Cabbies warned London mayor Boris Johnson today that if he doesn't impose stricter regulations on services like Uber, the iconic black cabs will disappear from the capital's streets forever.
Billed by many reports as a protest against taxi booking app Uber, the thousands of London black cab drivers who gathered around Trafalgar Square on Wednesday were aiming their anger at Transport for London (TfL) and Boris Johnson who they believe are undermining their livelihood through a lack of action.
A lack of proper regulation of services like Uber means the huge expense and time spent by cabbies in London to get their licence and maintain their vehicles to certain standards is wasted as anyone with a smartphone and a car can set themselves up as an Uber driver and offer a service akin to the London taxi driver.
The hour-long protest in central London mimicked similar protested in cities across Europe as taxi drivers across the continent call on authorities to implement stronger regulation on the private hire business.
In London, TfL has applied to the High Court for a legal ruling on the situation but that decision is not expected before the end of the year.
It was unclear how many black cabs took part in the protest but all arteries around Trafalgar Square, including Whitehall came to a standstill as thousands of drivers made there opinions clear.
"What ever happened to the black cabs?"
Keith Townley, who has been a London taxi driver for 36 years said that only once has he seen anything like the protests seen this week, and believes that if something isn't done soon, the iconic Black Cab will soon been consigned to history.
"All we are doing is making a statement that this is the demise of the trade. If they don't stop it now, in a few years time people will look around and say 'Whatever happened to the black cabs?' and we'll be gone and it'll be too late."
David Wallis, an RMT representative and also a cab driver, told IBTimes UK that the unions just want to sit down with London Mayor Boris Johnson and discuss their problems.
"We want Boris Johnson and his entourage at TfL to sit up and listen to what we are saying."
Wallis, who is a cousin of the late RMT general secretary Bob Crow, said that taxi drivers will continue to fight until something changes.
"We're not going to stop protesting until we actually get Boris Johnson discussing these issues with us, and start enforcing the law and legislation which TfL have set to stop all these issues."
Not backing us
Patrick Bradshaw who has been a cab driver for over five years said he hoped the protest would "make people aware of what is going on and spur TfL to actually do something about [the lack of regulation] instead of putting their heads in the sand and hoping it will go away."
Stephen Lattimer, a cab driver with three years experience said that Boris Johnson and Peter Hendy, who is commissioner of TfL, had "washed their hands" of cab drivers:
"I am a proud hackney carriage driver. I don't mind any competition, but we've got to play by the rules. If we don't play by the rules then you've got to do something about it - but they are not backing us. There is no empathy towards the London taxi driver at TfL."
The issue around regulation of private hire vehicles came to a head with the launch of the Uber app in the UK, and its subsequent popularity.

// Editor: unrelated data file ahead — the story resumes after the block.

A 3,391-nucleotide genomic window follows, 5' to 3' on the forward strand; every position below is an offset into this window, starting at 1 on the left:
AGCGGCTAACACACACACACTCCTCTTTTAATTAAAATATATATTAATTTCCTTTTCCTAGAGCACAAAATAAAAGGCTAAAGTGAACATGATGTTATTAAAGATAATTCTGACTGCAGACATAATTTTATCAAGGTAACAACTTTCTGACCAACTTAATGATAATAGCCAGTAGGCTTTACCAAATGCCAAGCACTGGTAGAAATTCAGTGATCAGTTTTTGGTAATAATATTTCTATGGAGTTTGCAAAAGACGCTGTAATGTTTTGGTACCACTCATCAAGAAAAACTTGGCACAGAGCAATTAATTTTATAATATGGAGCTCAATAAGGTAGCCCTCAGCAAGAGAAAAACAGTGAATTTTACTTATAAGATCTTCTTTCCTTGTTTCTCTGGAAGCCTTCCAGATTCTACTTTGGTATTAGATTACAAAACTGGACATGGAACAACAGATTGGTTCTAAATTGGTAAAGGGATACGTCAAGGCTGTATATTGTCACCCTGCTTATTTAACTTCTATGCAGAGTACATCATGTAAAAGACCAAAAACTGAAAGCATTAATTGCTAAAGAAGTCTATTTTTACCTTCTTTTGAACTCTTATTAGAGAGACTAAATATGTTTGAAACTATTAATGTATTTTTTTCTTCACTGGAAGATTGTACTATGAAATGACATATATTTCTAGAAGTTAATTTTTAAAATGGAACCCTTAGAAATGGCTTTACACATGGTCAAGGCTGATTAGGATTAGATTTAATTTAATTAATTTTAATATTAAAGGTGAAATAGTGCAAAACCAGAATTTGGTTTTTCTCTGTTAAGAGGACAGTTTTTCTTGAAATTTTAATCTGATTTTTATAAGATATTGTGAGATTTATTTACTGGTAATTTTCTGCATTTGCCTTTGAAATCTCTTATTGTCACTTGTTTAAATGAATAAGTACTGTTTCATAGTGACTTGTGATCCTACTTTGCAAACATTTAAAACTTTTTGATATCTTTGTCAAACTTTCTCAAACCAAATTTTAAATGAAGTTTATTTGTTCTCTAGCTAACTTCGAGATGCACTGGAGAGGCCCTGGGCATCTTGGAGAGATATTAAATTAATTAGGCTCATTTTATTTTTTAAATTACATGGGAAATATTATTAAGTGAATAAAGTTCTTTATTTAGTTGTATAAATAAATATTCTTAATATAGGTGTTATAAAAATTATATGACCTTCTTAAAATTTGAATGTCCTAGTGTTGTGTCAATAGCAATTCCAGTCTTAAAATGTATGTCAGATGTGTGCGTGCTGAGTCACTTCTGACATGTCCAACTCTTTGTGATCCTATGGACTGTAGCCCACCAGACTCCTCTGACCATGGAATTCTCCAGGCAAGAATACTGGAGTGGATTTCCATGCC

For its part, Uber is not backing down, taking out full-page ads in the two main free London newspapers on the day of the protest, and even more provocatively, launching UberTaxi - a service which allows black cab drivers to use the Uber service.
Asked what if this service would become popular among London's cabbies, Lattimer told IBTimes UK that it was just a PR stunt and "it does have a chance" of succeeding.
"[Uber drivers] are no competition for us. We are the finest in the world, the finest in the universe. We are the best cab drivers in the world, we go through the Knowledge."
Announcing the roll out of UberTaxi in London, the San Francisco-based company said it recognised "the unique heritage and value of traditional black cabs when it comes to getting around."
The company has also revealed that it had seen an 850% spike in new customers signing up for its service on Wednesday compared to the same day last week, though without knowing what last week's figure is, it is hard to know how impressive this stat is.
"Londoners are voting with their fingers, tapping the app in support of new and innovative services as we see our biggest day of sign-ups in London today since launch two years ago," Jo Bertram, general manager for Uber in the UK told The Next Web.
Another common gripe among cab drivers at the protest on Wednesday was the decision by cab booking app Hailo to allow its app to be used by private vehicles too. Many of the taxis taking part in the protest which previously bore the yellow Hailo livery and logos had crossed them out in protest.
While some have accused the taxi drivers of burying their heads in the sand to advances in technology, they said on Wednesday is not the case.
To show this, a new app called TaxiCab will soon be launched which is operated by a cop-operative of London taxi drivers which "promises to maintain the standards and integrity of the Licensed Taxi trade, thus ensuring our customers continue to received the world's finest taxi service."
Speaking of technology, another common gripe among the drivers at the protest was the use of sat navs and Google maps by drivers in private hire vehicles, with one saying that "no Sat Nav in the world can compete with The Knowledge."